At AUSA Annual Meeting, Exchange Debuts a Formidable Mobile Unit
WASHINGTON — The Exchange is debuting a new look for its mobile field Exchange (MFE) at the Association of the United States Army annual meeting, highlighting the extraordinary support for troops serving in contingency operations or after natural disasters at home.
The 53-foot “Exchange on wheels” is decked out in black and prominently features the Exchange’s “We Go Where You Go” motto. At AUSA, visitors can walk through it, learning about the history of the Exchange’s mobile support, which dates back to World War II.
“This is the first time the Exchange has brought an MFE to the AUSA expo—and it’s an honor to showcase our capability for taking care of Warfighters no matter where they go,” said Exchange Director/CEO Tom Shull. “This new design is powerful—just like the troops MFEs serve around the world.”
When troops are far from home and in remote locations, the Exchange goes to them. MFEs are stocked with supplies, hygiene products, food, drinks and other essentials.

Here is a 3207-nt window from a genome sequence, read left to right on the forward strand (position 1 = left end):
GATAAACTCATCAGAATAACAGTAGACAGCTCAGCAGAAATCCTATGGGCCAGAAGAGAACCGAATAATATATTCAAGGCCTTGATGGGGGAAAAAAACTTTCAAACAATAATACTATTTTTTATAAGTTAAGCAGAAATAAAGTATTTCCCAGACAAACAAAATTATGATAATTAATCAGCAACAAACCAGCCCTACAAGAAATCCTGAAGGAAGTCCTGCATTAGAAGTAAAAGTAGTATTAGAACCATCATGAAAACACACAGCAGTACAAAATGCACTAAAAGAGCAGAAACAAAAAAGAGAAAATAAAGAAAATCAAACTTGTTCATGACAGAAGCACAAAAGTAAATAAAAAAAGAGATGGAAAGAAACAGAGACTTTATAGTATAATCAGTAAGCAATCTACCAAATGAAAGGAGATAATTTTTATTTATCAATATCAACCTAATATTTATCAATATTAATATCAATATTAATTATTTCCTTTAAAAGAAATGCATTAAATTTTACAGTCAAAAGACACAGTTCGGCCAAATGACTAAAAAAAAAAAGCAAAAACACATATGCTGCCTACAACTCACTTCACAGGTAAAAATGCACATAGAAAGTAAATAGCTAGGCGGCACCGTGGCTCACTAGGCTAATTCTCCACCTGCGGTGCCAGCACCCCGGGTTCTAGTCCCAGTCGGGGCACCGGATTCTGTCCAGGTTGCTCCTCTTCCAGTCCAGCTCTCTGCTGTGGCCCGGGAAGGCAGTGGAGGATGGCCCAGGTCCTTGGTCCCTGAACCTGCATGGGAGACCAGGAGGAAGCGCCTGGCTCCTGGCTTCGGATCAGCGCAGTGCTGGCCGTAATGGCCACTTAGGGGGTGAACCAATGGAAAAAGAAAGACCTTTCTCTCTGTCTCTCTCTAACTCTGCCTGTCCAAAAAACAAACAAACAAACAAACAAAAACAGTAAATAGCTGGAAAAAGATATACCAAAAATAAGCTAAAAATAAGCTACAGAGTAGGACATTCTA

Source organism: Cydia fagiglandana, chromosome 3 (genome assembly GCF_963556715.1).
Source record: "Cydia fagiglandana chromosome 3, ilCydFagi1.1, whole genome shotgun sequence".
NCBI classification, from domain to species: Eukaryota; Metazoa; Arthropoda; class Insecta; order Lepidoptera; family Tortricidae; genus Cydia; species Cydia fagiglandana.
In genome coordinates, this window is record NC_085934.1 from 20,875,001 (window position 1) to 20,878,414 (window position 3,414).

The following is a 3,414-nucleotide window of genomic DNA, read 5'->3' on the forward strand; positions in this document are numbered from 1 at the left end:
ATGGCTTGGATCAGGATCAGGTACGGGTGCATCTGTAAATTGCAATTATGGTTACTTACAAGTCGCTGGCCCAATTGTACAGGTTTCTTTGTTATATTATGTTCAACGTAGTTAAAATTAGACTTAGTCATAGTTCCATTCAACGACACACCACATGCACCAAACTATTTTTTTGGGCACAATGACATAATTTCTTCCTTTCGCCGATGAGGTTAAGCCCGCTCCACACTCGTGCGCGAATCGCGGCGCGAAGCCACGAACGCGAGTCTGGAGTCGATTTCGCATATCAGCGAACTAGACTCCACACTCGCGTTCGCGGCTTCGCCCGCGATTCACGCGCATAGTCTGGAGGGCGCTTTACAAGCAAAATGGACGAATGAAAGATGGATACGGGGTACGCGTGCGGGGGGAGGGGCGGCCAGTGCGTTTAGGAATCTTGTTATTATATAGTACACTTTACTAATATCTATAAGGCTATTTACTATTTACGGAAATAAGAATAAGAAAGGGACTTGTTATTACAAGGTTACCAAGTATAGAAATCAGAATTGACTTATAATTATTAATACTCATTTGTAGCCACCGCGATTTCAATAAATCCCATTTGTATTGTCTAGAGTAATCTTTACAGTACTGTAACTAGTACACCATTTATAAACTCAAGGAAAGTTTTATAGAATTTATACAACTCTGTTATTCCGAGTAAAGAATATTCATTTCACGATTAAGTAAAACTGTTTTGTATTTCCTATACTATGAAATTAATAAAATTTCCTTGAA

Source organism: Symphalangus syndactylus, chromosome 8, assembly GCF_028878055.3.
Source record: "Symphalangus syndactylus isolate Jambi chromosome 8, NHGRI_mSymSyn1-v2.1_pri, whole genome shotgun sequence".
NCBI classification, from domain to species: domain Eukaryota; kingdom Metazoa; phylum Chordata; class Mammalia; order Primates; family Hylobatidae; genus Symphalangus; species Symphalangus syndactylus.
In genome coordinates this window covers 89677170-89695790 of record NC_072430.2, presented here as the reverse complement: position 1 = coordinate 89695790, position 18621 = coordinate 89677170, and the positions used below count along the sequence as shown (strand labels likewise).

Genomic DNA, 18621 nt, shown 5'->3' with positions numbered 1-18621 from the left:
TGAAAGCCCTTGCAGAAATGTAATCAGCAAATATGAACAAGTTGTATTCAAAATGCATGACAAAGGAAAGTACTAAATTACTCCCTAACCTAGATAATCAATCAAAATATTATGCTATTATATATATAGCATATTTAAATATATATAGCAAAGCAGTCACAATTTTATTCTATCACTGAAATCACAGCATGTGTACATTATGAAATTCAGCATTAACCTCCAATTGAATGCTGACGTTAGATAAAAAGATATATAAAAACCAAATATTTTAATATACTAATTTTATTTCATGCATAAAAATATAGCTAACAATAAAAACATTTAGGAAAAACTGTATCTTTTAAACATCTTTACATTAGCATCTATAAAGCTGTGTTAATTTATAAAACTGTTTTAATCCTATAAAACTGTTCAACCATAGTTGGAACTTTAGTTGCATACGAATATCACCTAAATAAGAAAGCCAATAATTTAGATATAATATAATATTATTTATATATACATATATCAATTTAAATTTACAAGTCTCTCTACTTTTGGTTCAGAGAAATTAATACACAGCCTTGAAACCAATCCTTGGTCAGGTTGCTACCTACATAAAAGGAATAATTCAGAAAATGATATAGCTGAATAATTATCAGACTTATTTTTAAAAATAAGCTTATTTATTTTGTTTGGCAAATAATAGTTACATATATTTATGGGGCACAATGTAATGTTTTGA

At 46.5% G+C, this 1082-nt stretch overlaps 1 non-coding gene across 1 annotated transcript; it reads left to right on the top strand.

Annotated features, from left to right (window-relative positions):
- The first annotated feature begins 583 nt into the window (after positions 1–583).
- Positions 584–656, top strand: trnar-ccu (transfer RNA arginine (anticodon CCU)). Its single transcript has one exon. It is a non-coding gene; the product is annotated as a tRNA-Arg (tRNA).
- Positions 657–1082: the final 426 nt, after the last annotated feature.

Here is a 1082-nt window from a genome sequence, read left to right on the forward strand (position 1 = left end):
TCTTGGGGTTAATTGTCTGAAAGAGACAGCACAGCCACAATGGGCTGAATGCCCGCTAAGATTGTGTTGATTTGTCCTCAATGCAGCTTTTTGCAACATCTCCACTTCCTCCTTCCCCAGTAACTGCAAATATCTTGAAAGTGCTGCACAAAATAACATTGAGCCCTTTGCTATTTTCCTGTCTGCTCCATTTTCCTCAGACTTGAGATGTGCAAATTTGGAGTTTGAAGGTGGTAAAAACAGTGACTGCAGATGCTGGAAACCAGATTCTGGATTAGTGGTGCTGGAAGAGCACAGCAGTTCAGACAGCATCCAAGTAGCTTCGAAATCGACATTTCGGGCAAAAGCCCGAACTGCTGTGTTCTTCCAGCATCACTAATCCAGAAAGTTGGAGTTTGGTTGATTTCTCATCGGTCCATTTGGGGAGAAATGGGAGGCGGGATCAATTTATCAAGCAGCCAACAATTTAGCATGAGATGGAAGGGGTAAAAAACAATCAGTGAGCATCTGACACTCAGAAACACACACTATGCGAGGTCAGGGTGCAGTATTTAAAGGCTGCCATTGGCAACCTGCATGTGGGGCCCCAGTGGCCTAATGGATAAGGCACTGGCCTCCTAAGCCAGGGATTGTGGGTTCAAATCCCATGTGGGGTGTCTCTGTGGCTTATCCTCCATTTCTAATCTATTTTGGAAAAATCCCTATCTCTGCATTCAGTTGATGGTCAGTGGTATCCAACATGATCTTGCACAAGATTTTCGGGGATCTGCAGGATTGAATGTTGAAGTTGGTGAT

MFEs serve troops in Southwest Asia, Eastern Europe and other austere locations worldwide. This year, the Exchange deployed MFEs to Guyana as part of New Horizons 2019 and to Guatemala for Beyond the Horizon 2019.
During natural disasters or other crises, MFEs can deploy within 48 hours. Last year, an MFE was sent to Tyndall Air Force Base just days after Hurricane Michael—it was the only store open for miles.
Though it’s being used as a showpiece at the AUSA meeting, the MFE is a working unit. It will also be featured at the 120th Army-Navy Game in Philadelphia in December so Cadets and Midshipmen can get a firsthand look at how the Exchange will support them throughout their careers.
“MFEs deliver a lifeline, allowing troops to focus on their mission,” Shull said. “It is a privilege to provide a taste of home to those who serve, no matter where they go.”
Read and see more!
Check out the Exchange History Flickr Album under the “Mobile Exchanges” section to see how we’ve gone where the troops have gone since World War II.